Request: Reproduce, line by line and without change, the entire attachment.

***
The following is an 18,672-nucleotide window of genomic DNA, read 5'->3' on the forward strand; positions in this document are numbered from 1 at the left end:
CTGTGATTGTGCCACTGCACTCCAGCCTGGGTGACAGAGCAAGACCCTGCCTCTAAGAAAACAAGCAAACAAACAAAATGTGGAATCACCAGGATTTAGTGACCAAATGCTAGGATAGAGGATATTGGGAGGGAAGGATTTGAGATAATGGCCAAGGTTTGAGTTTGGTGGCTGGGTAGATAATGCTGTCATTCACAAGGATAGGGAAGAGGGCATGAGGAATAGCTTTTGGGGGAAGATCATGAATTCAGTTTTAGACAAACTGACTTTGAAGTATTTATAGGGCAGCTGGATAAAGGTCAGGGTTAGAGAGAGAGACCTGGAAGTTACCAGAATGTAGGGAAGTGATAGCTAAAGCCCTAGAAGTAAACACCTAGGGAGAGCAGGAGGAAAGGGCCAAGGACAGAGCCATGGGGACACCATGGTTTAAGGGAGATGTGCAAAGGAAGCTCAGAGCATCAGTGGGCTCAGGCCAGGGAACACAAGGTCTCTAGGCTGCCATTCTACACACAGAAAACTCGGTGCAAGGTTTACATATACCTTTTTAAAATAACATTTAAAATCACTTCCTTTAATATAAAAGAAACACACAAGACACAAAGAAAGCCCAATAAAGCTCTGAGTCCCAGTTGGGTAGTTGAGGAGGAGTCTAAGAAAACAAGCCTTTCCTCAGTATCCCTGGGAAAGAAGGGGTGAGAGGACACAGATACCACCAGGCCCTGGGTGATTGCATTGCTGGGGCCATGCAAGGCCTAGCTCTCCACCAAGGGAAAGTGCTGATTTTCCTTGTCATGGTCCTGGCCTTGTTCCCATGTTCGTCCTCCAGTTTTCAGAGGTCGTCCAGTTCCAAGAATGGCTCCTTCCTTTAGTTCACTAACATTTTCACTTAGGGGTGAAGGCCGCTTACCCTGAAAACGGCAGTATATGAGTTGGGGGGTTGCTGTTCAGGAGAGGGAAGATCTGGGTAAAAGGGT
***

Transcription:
The following is an 18,672-nucleotide window of genomic DNA, read 5'->3' on the forward strand; positions in this document are numbered from 1 at the left end:
CTGTGATTGTGCCACTGCACTCCAGCCTGGGTGACAGAGCAAGACCCTGCCTCTAAGAAAACAAGCAAACAAACAAAATGTGGAATCACCAGGATTTAGTGACCAAATGCTAGGATAGAGGATATTGGGAGGGAAGGATTTGAGATAATGGCCAAGGTTTGAGTTTGGTGGCTGGGTAGATAATGCTGTCATTCACAAGGATAGGGAAGAGGGCATGAGGAATAGCTTTTGGGGGAAGATCATGAATTCAGTTTTAGACAAACTGACTTTGAAGTATTTATAGGGCAGCTGGATAAAGGTCAGGGTTAGAGAGAGAGACCTGGAAGTTACCAGAATGTAGGGAAGTGATAGCTAAAGCCCTAGAAGTAAACACCTAGGGAGAGCAGGAGGAAAGGGCCAAGGACAGAGCCATGGGGACACCATGGTTTAAGGGAGATGTGCAAAGGAAGCTCAGAGCATCAGTGGGCTCAGGCCAGGGAACACAAGGTCTCTAGGCTGCCATTCTACACACAGAAAACTCGGTGCAAGGTTTACATATACCTTTTTAAAATAACATTTAAAATCACTTCCTTTAATATAAAAGAAACACACAAGACACAAAGAAAGCCCAATAAAGCTCTGAGTCCCAGTTGGGTAGTTGAGGAGGAGTCTAAGAAAACAAGCCTTTCCTCAGTATCCCTGGGAAAGAAGGGGTGAGAGGACACAGATACCACCAGGCCCTGGGTGATTGCATTGCTGGGGCCATGCAAGGCCTAGCTCTCCACCAAGGGAAAGTGCTGATTTTCCTTGTCATGGTCCTGGCCTTGTTCCCATGTTCGTCCTCCAGTTTTCAGAGGTCGTCCAGTTCCAAGAATGGCTCCTTCCTTTAGTTCACTAACATTTTCACTTAGGGGTGAAGGCCGCTTACCCTGAAAACGGCAGTATATGAGTTGGGGGGTTGCTGTTCAGGAGAGGGAAGATCTGGGTAAAAGGGT